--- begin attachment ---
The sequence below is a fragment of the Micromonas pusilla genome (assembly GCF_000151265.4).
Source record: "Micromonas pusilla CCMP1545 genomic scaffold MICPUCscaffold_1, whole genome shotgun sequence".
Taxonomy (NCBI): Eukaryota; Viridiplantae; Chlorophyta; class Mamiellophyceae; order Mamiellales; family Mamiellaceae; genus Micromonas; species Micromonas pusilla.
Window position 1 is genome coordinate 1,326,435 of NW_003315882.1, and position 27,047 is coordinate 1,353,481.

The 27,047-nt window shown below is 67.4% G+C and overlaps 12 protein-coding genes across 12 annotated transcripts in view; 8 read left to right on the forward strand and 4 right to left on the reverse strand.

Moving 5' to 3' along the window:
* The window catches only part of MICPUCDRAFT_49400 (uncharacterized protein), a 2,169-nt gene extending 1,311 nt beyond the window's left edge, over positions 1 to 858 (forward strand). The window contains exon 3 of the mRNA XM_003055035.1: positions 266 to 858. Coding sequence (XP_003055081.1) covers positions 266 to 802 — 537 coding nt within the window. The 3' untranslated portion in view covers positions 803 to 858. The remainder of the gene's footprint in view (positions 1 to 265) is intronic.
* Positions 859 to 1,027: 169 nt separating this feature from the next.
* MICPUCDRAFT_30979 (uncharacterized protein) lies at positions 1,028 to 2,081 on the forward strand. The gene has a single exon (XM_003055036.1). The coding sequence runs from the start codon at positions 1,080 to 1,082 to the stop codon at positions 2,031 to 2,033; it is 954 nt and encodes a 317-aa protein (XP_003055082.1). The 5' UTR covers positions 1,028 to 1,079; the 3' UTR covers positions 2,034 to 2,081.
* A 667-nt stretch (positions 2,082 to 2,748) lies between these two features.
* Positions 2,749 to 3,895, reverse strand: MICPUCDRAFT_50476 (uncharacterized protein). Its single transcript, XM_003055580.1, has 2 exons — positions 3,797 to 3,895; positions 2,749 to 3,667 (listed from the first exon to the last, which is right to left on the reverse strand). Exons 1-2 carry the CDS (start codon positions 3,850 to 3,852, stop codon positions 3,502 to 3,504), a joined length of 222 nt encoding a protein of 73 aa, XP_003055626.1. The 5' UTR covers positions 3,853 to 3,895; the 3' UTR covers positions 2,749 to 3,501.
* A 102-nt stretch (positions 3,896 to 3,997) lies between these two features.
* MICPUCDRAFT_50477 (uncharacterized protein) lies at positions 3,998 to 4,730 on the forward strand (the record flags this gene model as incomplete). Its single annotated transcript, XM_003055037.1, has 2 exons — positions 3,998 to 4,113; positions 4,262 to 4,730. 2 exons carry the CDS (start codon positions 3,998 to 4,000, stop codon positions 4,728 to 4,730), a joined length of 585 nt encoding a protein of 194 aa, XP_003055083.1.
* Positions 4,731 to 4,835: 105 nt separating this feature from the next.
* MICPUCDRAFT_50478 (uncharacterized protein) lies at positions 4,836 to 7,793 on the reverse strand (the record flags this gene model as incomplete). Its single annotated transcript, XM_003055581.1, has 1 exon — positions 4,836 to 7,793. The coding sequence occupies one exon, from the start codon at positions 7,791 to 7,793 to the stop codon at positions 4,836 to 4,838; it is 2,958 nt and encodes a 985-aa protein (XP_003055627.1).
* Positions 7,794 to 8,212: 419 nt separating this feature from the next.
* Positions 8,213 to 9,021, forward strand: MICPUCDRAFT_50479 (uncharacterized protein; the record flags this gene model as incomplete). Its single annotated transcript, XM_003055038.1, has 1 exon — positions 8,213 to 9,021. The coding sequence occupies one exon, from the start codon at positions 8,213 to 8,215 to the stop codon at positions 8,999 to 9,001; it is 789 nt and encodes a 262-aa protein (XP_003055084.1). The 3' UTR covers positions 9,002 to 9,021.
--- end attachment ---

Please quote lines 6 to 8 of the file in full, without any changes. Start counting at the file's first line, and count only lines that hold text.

Moving 5' to 3' along the window:
* The window catches only part of MICPUCDRAFT_49400 (uncharacterized protein), a 2,169-nt gene extending 1,311 nt beyond the window's left edge, over positions 1 to 858 (forward strand). The window contains exon 3 of the mRNA XM_003055035.1: positions 266 to 858. Coding sequence (XP_003055081.1) covers positions 266 to 802 — 537 coding nt within the window. The 3' untranslated portion in view covers positions 803 to 858. The remainder of the gene's footprint in view (positions 1 to 265) is intronic.
* Positions 859 to 1,027: 169 nt separating this feature from the next.